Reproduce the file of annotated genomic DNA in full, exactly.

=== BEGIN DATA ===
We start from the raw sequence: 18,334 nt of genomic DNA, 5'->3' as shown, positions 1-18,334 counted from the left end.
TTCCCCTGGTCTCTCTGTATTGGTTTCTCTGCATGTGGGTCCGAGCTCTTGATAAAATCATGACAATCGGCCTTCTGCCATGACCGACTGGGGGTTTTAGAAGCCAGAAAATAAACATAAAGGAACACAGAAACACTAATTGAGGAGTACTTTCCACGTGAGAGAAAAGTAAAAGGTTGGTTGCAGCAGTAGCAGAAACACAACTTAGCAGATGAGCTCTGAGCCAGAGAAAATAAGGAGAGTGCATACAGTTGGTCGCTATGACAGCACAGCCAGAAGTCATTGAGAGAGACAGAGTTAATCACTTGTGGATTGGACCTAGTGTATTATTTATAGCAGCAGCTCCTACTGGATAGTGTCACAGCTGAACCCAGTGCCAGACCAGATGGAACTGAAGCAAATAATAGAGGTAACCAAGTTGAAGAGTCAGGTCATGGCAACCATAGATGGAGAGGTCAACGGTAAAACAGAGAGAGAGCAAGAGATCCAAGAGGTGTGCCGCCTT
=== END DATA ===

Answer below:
We start from the raw sequence: 18,334 nt of genomic DNA, 5'->3' as shown, positions 1-18,334 counted from the left end.
TTCCCCTGGTCTCTCTGTATTGGTTTCTCTGCATGTGGGTCCGAGCTCTTGATAAAATCATGACAATCGGCCTTCTGCCATGACCGACTGGGGGTTTTAGAAGCCAGAAAATAAACATAAAGGAACACAGAAACACTAATTGAGGAGTACTTTCCACGTGAGAGAAAAGTAAAAGGTTGGTTGCAGCAGTAGCAGAAACACAACTTAGCAGATGAGCTCTGAGCCAGAGAAAATAAGGAGAGTGCATACAGTTGGTCGCTATGACAGCACAGCCAGAAGTCATTGAGAGAGACAGAGTTAATCACTTGTGGATTGGACCTAGTGTATTATTTATAGCAGCAGCTCCTACTGGATAGTGTCACAGCTGAACCCAGTGCCAGACCAGATGGAACTGAAGCAAATAATAGAGGTAACCAAGTTGAAGAGTCAGGTCATGGCAACCATAGATGGAGAGGTCAACGGTAAAACAGAGAGAGAGCAAGAGATCCAAGAGGTGTGCCGCCTT